Taxation of mutuals

I noted here that Coleambally Irrigation Mutual Co-operative Limited lost its appeal to the Full Federal Court against the Fedreral Court’s decision that its income was taxable.

On 27 May 2005, the High Court decided not to grant Coleambally Irrigation Mutual Co-operative Ltd leave to appeal the decision that the principle of mutuality cannot apply where the members of an organisation are prevented under their Constitution from obtaining the value of the assets on its winding up.

The Minister for Revenue and Assistant Treasurer, Mal Brough, has announced that the Government will amend the income tax law to ensure mutual not-for-profit organisations are not subject to tax on income as a result of the High Court decision.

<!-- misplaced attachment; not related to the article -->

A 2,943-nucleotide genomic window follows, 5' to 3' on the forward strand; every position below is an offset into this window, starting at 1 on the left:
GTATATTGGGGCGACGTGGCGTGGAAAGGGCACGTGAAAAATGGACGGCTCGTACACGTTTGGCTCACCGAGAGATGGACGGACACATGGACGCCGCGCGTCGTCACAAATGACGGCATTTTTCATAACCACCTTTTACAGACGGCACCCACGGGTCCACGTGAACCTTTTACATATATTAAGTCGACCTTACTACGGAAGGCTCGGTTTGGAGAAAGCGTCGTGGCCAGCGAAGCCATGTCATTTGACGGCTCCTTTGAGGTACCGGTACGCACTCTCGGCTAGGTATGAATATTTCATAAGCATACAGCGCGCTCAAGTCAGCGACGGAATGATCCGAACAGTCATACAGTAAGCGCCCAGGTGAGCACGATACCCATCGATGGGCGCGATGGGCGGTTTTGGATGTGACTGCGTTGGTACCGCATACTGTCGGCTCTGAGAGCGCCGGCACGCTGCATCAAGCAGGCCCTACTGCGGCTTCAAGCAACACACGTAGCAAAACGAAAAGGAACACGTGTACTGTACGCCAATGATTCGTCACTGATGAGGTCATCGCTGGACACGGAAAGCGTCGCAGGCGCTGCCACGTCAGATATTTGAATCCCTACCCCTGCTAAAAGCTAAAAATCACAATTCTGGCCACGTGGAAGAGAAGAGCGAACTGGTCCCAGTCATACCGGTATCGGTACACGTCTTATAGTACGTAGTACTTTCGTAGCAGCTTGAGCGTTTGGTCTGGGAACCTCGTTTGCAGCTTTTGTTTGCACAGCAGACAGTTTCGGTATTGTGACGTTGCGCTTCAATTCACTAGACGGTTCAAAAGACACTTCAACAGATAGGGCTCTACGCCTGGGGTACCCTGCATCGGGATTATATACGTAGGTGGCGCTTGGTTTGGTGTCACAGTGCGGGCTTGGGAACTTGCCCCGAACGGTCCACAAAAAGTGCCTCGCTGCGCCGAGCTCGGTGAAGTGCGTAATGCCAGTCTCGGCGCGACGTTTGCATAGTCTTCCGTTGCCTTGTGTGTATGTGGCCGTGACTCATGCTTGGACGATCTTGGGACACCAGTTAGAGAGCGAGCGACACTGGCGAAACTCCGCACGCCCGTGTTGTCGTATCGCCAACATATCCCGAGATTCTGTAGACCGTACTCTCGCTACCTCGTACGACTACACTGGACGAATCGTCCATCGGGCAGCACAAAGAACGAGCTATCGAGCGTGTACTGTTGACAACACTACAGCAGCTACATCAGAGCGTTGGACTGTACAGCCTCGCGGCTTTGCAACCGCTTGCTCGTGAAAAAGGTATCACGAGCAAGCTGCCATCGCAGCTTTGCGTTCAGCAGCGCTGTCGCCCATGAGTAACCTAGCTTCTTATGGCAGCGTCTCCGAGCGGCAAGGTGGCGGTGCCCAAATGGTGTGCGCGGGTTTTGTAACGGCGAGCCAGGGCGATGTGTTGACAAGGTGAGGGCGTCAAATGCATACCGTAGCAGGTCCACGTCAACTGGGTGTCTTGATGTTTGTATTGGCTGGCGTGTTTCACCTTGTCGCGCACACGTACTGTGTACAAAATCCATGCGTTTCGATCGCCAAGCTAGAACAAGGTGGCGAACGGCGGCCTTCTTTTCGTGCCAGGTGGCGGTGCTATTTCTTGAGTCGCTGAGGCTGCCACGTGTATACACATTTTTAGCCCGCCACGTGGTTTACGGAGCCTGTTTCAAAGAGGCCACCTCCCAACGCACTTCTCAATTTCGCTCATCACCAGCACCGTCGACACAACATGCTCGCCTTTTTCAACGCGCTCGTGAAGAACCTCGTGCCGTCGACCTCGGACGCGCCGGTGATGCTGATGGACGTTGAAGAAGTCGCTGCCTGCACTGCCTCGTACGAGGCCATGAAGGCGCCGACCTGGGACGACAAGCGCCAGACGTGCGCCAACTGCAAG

The amendment to the Income Tax Assessment Act 1997 will provide that the mutuality principle may apply to affected not-for-profit organisations even though the organisation is precluded from distributing to members on winding up. On winding up, any surplus would be required to be distributed to another not-for-profit organisation. The Tax Office estimates that around 200,000 to 300,000 organisations (largely RSL and social clubs) would potentially have become subject to tax on receipts that the Tax Office had previously considered to be excluded from assessable income under the mutuality principle.

The amendment will give legislative backing to the Tax Office practice that applied to distribution clauses prior to the judicial decisions.

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